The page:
Ancient Greeks believed that the gods gave the owl a magical inner light, giving them the ability to see in the dark. To have an owl fly over an army before battle was a sign of impending victory.

Halloween and owls have a long and storied history with each other. It’s thought that the connection may have been forged around ancient Halloween bonfires. As nocturnal hunters of bats, owls would often be seen in the light of the flames as they flew low, searching for food.

Other reasons for the association between Halloween and owls include the birds’ preferred living quarters, which are in the hollows of trees where they cannot easily be seen; their cackling, witch-like screeches; their glow-in-the-dark eyes; and their unsettling ability to turn their heads almost 360 degrees. The birds also tend to scare nighttime travelers because of their capacity for silent flight.

Just how silently they fly is nothing short of amazing. In fact, engineers have studied the mechanics of how they fly in the hopes of creating quieter aircraft.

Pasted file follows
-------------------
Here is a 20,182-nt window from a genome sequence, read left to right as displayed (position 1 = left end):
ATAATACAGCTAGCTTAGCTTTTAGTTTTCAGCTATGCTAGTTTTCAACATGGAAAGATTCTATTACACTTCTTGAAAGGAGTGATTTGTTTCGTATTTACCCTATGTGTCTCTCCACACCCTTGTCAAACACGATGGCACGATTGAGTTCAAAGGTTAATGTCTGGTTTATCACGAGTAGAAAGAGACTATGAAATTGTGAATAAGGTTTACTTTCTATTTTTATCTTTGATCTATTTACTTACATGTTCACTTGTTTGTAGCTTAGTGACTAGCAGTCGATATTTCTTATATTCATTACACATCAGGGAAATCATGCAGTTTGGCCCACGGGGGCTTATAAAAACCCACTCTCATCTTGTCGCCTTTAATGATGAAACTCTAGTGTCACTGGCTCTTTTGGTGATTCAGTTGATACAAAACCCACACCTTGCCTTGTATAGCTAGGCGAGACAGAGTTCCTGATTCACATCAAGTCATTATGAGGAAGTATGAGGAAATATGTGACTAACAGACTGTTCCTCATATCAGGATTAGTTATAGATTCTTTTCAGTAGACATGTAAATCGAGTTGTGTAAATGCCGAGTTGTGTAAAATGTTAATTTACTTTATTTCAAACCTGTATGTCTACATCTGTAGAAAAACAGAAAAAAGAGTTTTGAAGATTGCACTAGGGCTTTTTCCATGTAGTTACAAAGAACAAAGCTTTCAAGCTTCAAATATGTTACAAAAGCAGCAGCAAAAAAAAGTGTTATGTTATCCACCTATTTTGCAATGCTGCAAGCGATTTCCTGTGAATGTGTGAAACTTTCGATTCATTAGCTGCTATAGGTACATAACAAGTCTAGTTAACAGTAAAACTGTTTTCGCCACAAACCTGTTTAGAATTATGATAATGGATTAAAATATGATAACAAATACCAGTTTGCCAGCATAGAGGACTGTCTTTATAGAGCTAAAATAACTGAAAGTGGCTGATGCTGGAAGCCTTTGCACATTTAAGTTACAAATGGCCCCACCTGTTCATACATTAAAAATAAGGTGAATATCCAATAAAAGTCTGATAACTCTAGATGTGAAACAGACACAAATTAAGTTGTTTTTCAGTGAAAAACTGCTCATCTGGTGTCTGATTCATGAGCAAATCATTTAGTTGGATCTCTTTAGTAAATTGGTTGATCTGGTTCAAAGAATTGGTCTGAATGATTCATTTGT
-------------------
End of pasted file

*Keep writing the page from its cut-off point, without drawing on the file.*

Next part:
Kensa, the barn owl, flies over a bed of feathers, hardly disturbing a single one. ©From the video “Super Powered Owls,” BBC Earth

Today, of course, when we think of owls, we admire their suite of superpowers: beauty, precision hearing, incredible eyesight and night vision, and the valuable role they play in natural ecologies, keeping insect and rodent populations in check.

Watch the video below from BBC Earth. You’ll see how the flight of Kensa, a barn owl, compares to that of a peregrine falcon and a pigeon when all three birds fly over a series of supersensitive microphones—and a floor of feathers.

It’s almost scary how smooth and soundless a night-loving creature can be.

Happy Halloween,